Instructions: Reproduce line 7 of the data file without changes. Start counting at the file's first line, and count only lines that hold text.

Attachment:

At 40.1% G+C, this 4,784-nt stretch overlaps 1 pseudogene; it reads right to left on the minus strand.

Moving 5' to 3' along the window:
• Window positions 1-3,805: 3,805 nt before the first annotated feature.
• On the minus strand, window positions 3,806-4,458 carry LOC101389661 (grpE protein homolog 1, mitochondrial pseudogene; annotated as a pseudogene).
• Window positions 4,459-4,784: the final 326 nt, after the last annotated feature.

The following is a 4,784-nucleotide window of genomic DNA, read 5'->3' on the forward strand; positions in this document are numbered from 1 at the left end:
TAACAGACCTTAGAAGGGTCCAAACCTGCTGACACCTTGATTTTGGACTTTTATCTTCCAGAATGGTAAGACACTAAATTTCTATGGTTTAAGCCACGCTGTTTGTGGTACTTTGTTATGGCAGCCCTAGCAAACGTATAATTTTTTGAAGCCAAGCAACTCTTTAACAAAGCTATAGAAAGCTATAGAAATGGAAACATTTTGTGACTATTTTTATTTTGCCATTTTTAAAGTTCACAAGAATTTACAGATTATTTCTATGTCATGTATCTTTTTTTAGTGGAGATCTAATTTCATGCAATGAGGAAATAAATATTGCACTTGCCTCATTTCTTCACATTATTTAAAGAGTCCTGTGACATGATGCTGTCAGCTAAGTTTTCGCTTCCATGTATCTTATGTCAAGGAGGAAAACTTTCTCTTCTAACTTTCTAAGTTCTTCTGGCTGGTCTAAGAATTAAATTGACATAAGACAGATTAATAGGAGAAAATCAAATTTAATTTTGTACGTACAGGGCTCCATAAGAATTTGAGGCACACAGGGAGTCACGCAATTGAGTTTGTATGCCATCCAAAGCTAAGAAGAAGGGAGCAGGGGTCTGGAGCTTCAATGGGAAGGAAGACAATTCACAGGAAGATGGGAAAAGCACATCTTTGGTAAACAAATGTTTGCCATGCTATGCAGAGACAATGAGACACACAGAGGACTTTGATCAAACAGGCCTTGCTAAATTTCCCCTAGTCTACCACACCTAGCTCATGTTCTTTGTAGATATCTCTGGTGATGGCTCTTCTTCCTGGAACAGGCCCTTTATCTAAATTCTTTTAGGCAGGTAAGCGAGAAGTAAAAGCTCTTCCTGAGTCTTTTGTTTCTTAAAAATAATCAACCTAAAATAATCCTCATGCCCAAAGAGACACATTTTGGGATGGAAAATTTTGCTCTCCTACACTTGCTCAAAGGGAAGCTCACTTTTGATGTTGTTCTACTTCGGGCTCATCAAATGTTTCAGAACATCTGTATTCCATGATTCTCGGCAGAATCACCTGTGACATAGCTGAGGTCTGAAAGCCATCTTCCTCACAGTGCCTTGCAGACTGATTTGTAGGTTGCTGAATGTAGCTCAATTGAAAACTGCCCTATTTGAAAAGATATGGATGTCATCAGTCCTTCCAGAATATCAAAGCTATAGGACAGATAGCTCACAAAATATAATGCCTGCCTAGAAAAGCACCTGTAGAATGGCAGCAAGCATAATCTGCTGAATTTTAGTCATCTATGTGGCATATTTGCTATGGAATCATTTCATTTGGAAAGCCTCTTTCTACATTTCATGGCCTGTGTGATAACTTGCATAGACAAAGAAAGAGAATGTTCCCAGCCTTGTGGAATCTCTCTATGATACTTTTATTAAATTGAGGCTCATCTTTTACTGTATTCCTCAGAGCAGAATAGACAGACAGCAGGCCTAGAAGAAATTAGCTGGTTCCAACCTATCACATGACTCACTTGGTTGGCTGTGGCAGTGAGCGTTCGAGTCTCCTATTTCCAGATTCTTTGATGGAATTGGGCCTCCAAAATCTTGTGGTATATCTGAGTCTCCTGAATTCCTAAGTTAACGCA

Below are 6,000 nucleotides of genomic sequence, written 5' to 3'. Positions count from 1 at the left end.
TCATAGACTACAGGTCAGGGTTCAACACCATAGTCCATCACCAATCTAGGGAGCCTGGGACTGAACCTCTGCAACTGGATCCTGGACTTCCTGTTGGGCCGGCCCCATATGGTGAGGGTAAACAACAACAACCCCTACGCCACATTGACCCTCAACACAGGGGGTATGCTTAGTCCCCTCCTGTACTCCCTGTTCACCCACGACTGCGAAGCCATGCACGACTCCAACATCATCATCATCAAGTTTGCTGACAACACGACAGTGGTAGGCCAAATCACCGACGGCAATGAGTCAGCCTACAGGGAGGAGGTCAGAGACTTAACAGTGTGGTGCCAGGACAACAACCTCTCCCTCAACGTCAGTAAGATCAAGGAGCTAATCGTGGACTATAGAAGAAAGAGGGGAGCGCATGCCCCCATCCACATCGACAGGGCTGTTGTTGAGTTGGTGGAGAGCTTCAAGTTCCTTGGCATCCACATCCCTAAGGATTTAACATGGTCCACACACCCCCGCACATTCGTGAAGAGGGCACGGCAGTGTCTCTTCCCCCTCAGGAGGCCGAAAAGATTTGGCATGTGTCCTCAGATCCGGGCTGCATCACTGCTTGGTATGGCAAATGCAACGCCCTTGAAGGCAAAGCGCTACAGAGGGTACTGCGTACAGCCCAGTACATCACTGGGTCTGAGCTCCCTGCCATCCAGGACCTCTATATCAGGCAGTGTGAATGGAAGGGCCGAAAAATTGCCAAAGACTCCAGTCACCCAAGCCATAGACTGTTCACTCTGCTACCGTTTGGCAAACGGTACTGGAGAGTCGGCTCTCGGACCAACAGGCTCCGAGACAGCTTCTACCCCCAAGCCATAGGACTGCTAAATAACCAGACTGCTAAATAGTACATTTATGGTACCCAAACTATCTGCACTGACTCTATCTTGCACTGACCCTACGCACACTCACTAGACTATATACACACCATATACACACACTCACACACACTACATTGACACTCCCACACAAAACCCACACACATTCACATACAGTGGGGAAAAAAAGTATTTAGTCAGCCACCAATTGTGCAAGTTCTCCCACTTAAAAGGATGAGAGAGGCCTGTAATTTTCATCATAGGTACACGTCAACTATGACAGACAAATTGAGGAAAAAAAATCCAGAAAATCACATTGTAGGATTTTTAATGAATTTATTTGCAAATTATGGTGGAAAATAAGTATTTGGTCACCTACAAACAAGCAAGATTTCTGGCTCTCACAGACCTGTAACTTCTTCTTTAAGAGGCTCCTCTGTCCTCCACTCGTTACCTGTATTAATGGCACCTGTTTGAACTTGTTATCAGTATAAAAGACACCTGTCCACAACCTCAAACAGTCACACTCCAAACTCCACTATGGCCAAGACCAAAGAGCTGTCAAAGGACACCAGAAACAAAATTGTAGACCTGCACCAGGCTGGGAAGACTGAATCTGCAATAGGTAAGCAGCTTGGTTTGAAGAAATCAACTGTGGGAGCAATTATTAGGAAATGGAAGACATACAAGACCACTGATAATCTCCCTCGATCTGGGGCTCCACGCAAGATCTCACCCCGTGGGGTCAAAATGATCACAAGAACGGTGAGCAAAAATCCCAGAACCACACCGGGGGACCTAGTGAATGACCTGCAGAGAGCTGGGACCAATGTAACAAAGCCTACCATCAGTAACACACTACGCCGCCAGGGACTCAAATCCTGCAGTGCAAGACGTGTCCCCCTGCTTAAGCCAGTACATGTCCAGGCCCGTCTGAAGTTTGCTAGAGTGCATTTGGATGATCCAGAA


TAACAGACCTTAGAAGGGTCCAAACCTGCTGACACCTTGATTTTGGACTTTTATCTTCCAGAATGGTAAGACACTAAATTTCTATGGTTTAAGCCACGCTGTTTGTGGTACTTTGTTATGGCAGCCCTAGCAAACGTATAATTTTTTGAAGCCAAGCAACTCTTTAACAAAGCTATAGAAAGCTATAGAAATGGAAACATTTTGTGACTATTTTTATTTTGCCATTTTTAAAGTTCACAAGAATTTACAGATTATTTCTATGTCATGTATCTTTTTTTAGTGGAGATCTAATTTCATGCAATGAGGAAATAAATATTGCACTTGCCTCATTTCTTCACATTATTTAAAGAGTCCTGTGACATGATGCTGTCAGCTAAGTTTTCGCTTCCATGTATCTTATGTCAAGGAGGAAAACTTTCTCTTCTAACTTTCTAAGTTCTTCTGGCTGGTCTAAGAATTAAATTGACATAAGACAGATTAATAGGAGAAAATCAAATTTAATTTTGTACGTACAGGGCTCCATAAGAATTTGAGGCACACAGGGAGTCACGCAATTGAGTTTGTATGCCATCCAAAGCTAAGAAGAAGGGAGCAGGGGTCTGGAGCTTCAATGGGAAGGAAGACAATTCACAGGAAGATGGGAAAAGCACATCTTTGGTAAACAAATGTTTGCCATGCTATGCAGAGACAATGAGACACACAGAGGACTTTGATCAAACAGGCCTTGCTAAATTTCCCCTAGTCTACCACACCTAGCTCATGTTCTTTGTAGATATCTCTGGTGATGGCTCTTCTTCCTGGAACAGGCCCTTTATCTAAATTCTTTTAGGCAGGTAAGCGAGAAGTAAAAGCTCTTCCTGAGTCTTTTGTTTCTTAAAAATAATCAACCTAAAATAATCCTCATGCCCAAAGAGACACATTTTGGGATGGAAAATTTTGCTCTCCTACACTTGCTCAAAGGGAAGCTCACTTTTGATGTTGTTCTACTTCGGGCTCATCAAATGTTTCAGAACATCTGTATTCCATGATTCTCGGCAGAATCACCTGTGACATAGCTGAGGTCTGAAAGCCATCTTCCTCACAGTGCCTTGCAGACTGATTTGTAGGTTGCTGAATGTAGCTCAATTGAAAACTGCCCTATTTGAAAAGATATGGATGTCATCAGTCCTTCCAGAATATCAAAGCTATAGGACAGATAGCTCACAAAATATAATGCCTGCCTAGAAAAGCACCTGTAGAATGGCAGCAAGCATAATCTGCTGAATTTTAGTCATCTATGTGGCATATTTGCTATGGAATCATTTCATTTGGAAAGCCTCTTTCTACATTTCATGGCCTGTGTGATAACTTGCATAGACAAAGAAAGAGAATGTTCCCAGCCTTGTGGAATCTCTCTATGATACTTTTATTAAATTGAGGCTCATCTTTTACTGTATTCCTCAGAGCAGAATAGACAGACAGCAGGCCTAGAAGAAATTAGCTGGTTCCAACCTATCACATGACTCACTTGGTTGGCTGTGGCAGTGAGCGTTCGAGTCTCCTATTTCCAGATTCTTTGATGGAATTGGGCCTCCAAAATCTTGTGGTATATCTGAGTCTCCTGAATTCCTAAGTTAACGCA